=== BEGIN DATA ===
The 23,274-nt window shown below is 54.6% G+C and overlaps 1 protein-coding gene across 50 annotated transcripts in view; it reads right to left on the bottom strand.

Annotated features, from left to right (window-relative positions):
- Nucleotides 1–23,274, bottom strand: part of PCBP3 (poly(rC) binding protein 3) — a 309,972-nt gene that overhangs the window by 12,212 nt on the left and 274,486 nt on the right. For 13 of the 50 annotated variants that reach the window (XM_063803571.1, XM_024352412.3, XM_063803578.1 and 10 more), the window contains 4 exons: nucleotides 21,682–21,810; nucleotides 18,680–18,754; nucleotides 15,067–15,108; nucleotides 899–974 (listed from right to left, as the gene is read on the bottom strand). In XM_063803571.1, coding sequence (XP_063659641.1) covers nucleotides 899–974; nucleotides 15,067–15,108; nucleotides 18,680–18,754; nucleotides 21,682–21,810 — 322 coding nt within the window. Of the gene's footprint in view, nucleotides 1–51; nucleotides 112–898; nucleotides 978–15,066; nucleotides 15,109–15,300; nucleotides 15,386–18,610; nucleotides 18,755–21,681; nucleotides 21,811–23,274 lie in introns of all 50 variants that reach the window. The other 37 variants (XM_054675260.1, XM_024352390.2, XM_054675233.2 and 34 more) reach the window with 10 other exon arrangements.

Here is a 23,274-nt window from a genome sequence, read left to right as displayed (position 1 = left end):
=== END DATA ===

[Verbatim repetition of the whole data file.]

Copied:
The 23,274-nt window shown below is 54.6% G+C and overlaps 1 protein-coding gene across 50 annotated transcripts in view; it reads right to left on the bottom strand.

Annotated features, from left to right (window-relative positions):
- Nucleotides 1–23,274, bottom strand: part of PCBP3 (poly(rC) binding protein 3) — a 309,972-nt gene that overhangs the window by 12,212 nt on the left and 274,486 nt on the right. For 13 of the 50 annotated variants that reach the window (XM_063803571.1, XM_024352412.3, XM_063803578.1 and 10 more), the window contains 4 exons: nucleotides 21,682–21,810; nucleotides 18,680–18,754; nucleotides 15,067–15,108; nucleotides 899–974 (listed from right to left, as the gene is read on the bottom strand). In XM_063803571.1, coding sequence (XP_063659641.1) covers nucleotides 899–974; nucleotides 15,067–15,108; nucleotides 18,680–18,754; nucleotides 21,682–21,810 — 322 coding nt within the window. Of the gene's footprint in view, nucleotides 1–51; nucleotides 112–898; nucleotides 978–15,066; nucleotides 15,109–15,300; nucleotides 15,386–18,610; nucleotides 18,755–21,681; nucleotides 21,811–23,274 lie in introns of all 50 variants that reach the window. The other 37 variants (XM_054675260.1, XM_024352390.2, XM_054675233.2 and 34 more) reach the window with 10 other exon arrangements.

Here is a 23,274-nt window from a genome sequence, read left to right as displayed (position 1 = left end):